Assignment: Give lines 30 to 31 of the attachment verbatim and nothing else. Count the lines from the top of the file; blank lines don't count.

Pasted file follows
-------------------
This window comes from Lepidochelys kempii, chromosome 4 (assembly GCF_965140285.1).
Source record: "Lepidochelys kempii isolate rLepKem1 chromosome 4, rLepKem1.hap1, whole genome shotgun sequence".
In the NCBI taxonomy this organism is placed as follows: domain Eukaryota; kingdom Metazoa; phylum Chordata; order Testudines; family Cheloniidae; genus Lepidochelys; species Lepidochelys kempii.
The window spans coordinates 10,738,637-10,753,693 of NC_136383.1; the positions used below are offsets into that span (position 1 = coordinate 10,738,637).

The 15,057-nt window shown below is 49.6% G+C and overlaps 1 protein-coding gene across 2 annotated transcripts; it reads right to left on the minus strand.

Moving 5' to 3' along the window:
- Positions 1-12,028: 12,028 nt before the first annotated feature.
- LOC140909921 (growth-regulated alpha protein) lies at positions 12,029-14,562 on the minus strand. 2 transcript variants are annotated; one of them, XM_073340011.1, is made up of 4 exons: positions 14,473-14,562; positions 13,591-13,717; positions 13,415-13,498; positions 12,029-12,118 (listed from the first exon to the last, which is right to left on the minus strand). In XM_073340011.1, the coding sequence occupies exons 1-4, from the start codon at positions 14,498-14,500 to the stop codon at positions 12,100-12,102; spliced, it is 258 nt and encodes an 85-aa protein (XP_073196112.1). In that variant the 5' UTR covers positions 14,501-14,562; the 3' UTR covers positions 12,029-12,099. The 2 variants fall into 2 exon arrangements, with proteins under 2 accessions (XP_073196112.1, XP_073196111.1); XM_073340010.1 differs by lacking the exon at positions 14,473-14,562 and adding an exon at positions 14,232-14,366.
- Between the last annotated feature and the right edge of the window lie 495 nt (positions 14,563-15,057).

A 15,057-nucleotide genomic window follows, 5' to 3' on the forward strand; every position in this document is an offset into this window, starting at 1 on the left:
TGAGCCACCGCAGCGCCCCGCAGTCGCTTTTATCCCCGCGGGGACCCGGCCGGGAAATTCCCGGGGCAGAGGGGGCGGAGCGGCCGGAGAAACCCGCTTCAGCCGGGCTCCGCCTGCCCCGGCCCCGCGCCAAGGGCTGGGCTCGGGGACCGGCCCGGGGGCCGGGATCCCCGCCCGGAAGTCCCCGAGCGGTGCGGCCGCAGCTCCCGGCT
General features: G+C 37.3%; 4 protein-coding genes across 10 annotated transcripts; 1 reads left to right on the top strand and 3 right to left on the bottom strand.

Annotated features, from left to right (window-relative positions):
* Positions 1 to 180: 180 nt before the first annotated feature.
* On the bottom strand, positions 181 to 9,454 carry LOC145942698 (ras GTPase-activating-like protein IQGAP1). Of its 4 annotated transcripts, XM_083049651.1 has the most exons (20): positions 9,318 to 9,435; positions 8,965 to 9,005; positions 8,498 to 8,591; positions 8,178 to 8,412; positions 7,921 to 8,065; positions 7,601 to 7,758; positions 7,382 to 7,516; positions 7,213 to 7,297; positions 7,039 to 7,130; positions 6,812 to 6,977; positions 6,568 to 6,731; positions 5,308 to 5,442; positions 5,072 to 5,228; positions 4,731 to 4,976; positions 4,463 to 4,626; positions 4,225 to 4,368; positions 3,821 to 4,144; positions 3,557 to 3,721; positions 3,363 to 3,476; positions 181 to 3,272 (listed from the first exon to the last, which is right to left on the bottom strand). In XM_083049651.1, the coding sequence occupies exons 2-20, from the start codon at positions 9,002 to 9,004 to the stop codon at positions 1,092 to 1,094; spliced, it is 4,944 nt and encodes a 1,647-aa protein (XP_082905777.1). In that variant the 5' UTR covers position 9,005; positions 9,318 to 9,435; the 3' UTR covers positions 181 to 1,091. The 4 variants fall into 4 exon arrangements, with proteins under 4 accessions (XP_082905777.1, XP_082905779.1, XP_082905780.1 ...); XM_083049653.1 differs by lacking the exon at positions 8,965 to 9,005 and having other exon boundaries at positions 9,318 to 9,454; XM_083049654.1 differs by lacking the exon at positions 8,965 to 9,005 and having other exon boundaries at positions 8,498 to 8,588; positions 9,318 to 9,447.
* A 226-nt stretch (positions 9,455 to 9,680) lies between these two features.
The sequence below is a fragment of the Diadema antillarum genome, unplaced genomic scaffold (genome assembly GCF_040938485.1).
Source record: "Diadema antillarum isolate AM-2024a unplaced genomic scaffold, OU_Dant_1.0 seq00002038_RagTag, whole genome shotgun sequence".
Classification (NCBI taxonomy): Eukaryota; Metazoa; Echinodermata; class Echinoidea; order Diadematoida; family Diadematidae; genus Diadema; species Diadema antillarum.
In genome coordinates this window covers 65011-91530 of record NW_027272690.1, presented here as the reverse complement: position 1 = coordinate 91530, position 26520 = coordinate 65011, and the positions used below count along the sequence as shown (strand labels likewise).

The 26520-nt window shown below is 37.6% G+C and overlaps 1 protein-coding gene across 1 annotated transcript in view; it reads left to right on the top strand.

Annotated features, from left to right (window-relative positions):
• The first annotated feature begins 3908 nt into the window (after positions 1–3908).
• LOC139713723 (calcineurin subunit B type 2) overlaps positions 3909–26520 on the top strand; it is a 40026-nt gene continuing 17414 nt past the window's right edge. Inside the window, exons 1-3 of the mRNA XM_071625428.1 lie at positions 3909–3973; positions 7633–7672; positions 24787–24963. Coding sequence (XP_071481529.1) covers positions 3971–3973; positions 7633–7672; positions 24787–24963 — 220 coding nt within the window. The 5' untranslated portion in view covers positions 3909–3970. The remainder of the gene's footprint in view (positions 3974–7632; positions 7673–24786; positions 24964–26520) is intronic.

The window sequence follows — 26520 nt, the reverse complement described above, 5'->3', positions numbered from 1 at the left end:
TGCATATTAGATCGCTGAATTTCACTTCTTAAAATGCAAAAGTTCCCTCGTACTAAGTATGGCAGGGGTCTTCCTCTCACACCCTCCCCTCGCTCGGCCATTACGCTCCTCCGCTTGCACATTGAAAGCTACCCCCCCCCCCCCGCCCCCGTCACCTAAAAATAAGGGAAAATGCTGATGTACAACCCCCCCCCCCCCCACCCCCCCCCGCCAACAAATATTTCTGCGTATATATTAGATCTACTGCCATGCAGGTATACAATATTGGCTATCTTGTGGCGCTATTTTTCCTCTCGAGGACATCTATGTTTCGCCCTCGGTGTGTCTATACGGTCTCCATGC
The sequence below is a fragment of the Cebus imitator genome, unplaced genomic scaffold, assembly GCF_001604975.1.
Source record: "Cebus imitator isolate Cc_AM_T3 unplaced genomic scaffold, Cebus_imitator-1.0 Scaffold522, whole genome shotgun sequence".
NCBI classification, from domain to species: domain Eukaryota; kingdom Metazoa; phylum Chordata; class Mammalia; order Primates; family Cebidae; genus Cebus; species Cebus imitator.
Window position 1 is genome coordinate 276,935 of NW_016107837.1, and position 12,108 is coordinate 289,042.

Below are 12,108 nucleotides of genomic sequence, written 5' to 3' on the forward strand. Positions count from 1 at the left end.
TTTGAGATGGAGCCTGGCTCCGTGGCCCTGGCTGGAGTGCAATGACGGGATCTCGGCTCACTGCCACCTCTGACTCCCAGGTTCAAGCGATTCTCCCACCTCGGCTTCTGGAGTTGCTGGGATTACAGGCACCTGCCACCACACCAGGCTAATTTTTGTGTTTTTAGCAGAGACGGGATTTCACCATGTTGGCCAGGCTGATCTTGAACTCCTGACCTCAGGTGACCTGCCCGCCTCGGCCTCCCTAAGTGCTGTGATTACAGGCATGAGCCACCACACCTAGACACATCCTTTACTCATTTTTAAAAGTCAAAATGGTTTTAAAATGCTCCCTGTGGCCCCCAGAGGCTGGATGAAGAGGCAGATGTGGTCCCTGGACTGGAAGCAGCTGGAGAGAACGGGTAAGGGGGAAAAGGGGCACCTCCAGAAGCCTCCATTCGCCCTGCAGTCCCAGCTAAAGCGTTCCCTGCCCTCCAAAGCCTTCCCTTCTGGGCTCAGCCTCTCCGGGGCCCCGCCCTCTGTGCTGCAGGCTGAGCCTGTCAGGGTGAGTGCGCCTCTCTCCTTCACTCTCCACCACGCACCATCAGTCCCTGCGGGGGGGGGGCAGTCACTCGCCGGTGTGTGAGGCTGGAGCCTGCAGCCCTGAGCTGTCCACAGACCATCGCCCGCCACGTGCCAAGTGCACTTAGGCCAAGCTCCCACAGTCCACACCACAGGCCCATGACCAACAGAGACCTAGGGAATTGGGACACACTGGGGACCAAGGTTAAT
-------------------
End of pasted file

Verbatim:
Window position 1 is genome coordinate 276,935 of NW_016107837.1, and position 12,108 is coordinate 289,042.

Below are 12,108 nucleotides of genomic sequence, written 5' to 3' on the forward strand. Positions count from 1 at the left end.